CMSs like WordPress tend to present more intuitive ways to interact which can make the process of managing and updating archives much easier. They can also make managing your archive accessible to a broader range of staff. A user-friendly dashboard and visual editor can empower people across your organisation to be more involved with your collection, making it easier for them to contribute and maintain collection item content.

WordPress is also inherently web-friendly, so all the work you’ve done to make your website work across multiple devices, from mobiles and tablets to accessible readers, forms the basis for your collection. This not only ensures the same level of accessibility but also opens up avenues for collaboration and engagement, as museums can easily share their collections with the world.

Searching and filtering

Your website’s content management system will probably already have its own ways of searching and filtering the content you’re sharing with visitors. If not, there’s likely an add-on available that’s either free or inexpensive that does this well.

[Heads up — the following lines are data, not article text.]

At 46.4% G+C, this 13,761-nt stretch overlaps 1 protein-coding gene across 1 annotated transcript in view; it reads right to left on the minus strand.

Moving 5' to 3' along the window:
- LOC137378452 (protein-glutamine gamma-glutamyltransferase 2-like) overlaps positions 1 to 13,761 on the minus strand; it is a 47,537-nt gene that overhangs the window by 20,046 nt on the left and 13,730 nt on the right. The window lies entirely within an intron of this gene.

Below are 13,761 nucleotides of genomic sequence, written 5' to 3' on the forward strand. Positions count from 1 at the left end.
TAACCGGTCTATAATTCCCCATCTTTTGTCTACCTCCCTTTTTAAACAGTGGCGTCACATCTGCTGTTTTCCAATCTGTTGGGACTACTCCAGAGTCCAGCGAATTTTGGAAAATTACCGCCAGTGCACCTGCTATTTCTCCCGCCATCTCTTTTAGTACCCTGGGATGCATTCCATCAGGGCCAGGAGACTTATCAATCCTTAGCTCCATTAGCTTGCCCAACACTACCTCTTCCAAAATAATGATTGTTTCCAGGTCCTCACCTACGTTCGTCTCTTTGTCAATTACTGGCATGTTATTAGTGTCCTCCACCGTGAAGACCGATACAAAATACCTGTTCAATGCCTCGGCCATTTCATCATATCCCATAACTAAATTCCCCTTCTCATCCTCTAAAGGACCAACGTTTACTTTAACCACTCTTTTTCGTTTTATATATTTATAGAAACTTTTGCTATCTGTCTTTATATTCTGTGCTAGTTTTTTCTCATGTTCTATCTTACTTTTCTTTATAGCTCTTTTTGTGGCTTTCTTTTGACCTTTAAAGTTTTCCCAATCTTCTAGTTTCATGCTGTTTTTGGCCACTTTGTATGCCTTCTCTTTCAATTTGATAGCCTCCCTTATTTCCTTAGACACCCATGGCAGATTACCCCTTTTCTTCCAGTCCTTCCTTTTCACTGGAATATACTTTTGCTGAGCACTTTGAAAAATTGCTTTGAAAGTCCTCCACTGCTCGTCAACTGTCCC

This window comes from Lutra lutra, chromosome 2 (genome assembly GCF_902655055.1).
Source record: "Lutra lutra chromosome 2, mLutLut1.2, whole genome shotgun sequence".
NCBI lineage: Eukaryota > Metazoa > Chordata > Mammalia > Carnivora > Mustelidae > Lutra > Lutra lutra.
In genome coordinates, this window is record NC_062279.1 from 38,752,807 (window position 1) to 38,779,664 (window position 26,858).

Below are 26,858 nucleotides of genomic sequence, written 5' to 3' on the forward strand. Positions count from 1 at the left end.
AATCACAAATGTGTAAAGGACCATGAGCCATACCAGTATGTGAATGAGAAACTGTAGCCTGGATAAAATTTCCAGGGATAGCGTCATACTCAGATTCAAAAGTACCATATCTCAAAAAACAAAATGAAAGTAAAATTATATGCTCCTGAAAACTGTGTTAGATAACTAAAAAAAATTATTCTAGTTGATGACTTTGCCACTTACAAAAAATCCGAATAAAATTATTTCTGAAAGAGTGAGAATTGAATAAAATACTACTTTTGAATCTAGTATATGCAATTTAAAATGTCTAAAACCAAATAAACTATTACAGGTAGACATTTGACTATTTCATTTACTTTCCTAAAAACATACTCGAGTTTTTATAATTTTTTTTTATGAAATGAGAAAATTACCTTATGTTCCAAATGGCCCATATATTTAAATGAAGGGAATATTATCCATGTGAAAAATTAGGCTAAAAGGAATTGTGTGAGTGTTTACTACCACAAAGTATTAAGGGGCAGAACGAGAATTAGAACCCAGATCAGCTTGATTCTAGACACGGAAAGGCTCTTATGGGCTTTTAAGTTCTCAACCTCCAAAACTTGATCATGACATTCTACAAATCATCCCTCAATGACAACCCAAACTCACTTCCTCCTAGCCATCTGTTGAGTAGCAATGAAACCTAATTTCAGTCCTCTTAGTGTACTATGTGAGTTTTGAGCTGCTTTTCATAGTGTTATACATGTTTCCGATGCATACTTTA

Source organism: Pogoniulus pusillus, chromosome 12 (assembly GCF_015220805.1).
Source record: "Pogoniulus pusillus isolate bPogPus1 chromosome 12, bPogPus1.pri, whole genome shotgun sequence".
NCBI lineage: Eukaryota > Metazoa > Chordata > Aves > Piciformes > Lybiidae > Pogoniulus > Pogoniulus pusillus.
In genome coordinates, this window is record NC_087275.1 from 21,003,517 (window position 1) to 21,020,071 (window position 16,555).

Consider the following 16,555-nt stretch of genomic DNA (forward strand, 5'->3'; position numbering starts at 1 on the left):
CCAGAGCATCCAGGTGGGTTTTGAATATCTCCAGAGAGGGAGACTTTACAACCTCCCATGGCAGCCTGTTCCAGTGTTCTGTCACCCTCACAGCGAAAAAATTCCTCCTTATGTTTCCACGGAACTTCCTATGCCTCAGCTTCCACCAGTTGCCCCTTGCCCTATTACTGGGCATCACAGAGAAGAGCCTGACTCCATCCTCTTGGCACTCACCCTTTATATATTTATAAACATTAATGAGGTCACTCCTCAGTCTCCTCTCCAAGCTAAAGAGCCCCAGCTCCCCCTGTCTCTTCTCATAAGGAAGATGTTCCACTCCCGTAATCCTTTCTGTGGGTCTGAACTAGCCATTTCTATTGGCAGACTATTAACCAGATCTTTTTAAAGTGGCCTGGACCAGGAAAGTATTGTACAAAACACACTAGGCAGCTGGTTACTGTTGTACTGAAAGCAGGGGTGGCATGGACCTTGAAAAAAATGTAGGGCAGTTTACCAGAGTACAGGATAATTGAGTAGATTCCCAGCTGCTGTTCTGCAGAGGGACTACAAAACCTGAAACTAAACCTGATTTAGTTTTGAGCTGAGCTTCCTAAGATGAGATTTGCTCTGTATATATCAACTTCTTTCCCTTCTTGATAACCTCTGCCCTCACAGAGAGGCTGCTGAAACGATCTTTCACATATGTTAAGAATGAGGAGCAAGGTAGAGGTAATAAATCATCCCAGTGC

In WordPress there are many options to choose from. To decide which to use, it’s useful to think through the different kinds of users and interactions you want to provide for. A researcher may have specific needs and be happy to be presented with a full list of fields to search with, but you may want to provide a much simpler way for day-to-day visitors who just want to explore. One option is to provide a single search box that can offer suggestions from your content as users type, drawing on titles, taxonomies, artists and so on.

We created an approach for Beaford Archive which, alongside an advanced search, gives useful interaction for less focused visitors and maximises engagement and exploration.

Searching using auto suggest on Beaford Archive

The Heath Robinson Museum

The Heath Robinson Museum’s Collection features a wonderful selection of William Heath Robinson’s work over decades and was previously held only in desktop software. To develop its online version, we began with the data that was available and we developed automated import software, in WordPress. This allows us to import collection items into custom posts with custom fields. The import process can search for images to attach to collection items, creating new taxonomies which don’t exist and adding existing ones where it finds them.

We used a well-trusted and well-tested search and filtering plugin which could hold data in a cache to return results quickly. We also developed a user interface to show results in a way that allows users to explore images and data easily, search serendipitously, explore past exhibitions, decades and so on.